Next time you get in an argument with your service provider over slow internet speeds, let them know that you could literally get faster wireless service through a pork tenderloin. And when you say literally, you don’t mean figuratively.
A group of researchers at the University of Illinois demonstrated that they could transmit a wireless signal described as strong enough to “stream Netflix” through two types of meat, pork tenderloin and beef liver. However, the project – nicknamed “meat-comms” – isn’t intended to bring actual TV shows to your TV dinners. Instead, the scientists are looking for a better way to communicate with medical devices implanted in the human body.
Currently, radio signals are the most common way such devices can relay information about your body to the outside world, but since radio waves have limitations as far as how much information they can effectively communicate, Andrew Singer and his team began testing whether an ultrasonic system might be feasible. But instead of testing it on the human body, they tried the next best thing: meats. The results were speeds 1,000 times faster than existing medical implants. “You could stream Netflix through the pork loin,” Singer said.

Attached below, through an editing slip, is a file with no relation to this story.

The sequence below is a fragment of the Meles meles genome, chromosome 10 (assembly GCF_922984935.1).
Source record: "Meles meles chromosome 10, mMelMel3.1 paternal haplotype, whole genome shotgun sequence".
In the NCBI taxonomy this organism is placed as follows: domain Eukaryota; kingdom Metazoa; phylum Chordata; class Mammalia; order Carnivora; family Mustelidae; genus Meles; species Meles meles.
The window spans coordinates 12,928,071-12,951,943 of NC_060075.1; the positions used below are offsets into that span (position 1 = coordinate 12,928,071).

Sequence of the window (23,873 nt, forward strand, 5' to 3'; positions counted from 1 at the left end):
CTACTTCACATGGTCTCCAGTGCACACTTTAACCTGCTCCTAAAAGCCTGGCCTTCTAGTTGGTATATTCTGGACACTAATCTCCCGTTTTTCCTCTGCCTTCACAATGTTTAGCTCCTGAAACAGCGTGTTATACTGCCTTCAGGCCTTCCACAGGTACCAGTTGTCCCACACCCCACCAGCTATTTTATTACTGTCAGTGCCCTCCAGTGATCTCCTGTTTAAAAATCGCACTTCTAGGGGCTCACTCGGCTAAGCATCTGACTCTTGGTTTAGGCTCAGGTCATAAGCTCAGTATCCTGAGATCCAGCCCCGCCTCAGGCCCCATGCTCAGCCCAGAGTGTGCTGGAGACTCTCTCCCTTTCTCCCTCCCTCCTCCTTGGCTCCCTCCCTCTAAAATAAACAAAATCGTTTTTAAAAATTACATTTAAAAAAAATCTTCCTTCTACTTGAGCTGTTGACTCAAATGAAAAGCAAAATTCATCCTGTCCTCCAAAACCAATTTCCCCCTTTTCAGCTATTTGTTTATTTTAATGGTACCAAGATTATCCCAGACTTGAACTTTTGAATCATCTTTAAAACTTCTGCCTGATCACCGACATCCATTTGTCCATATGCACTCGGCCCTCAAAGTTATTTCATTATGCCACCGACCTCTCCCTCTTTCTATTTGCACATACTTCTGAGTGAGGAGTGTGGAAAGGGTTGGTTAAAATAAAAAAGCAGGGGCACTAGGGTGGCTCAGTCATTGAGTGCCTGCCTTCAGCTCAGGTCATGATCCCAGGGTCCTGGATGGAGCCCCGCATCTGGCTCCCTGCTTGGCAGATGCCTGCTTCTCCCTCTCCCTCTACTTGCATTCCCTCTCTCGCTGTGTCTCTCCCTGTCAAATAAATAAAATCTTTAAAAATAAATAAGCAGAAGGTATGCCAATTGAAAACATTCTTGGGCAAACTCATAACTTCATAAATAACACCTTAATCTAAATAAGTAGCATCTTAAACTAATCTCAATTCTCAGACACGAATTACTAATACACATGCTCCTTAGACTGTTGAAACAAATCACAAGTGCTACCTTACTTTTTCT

However, at least one scientist was still skeptical about whether these results could be replicated in human tissues. “We don’t just have one organ in our body,” Akram Alomainy, a scientist not associated with the study, was quoted as saying by New Scientist. “A liver has different properties from the kidney or the stomach.”
Exactly. And, while you’re at it, try shooting Wi-Fi through a quiche or something for all the vegetarians out there! Or maybe I’m missing the point of this research.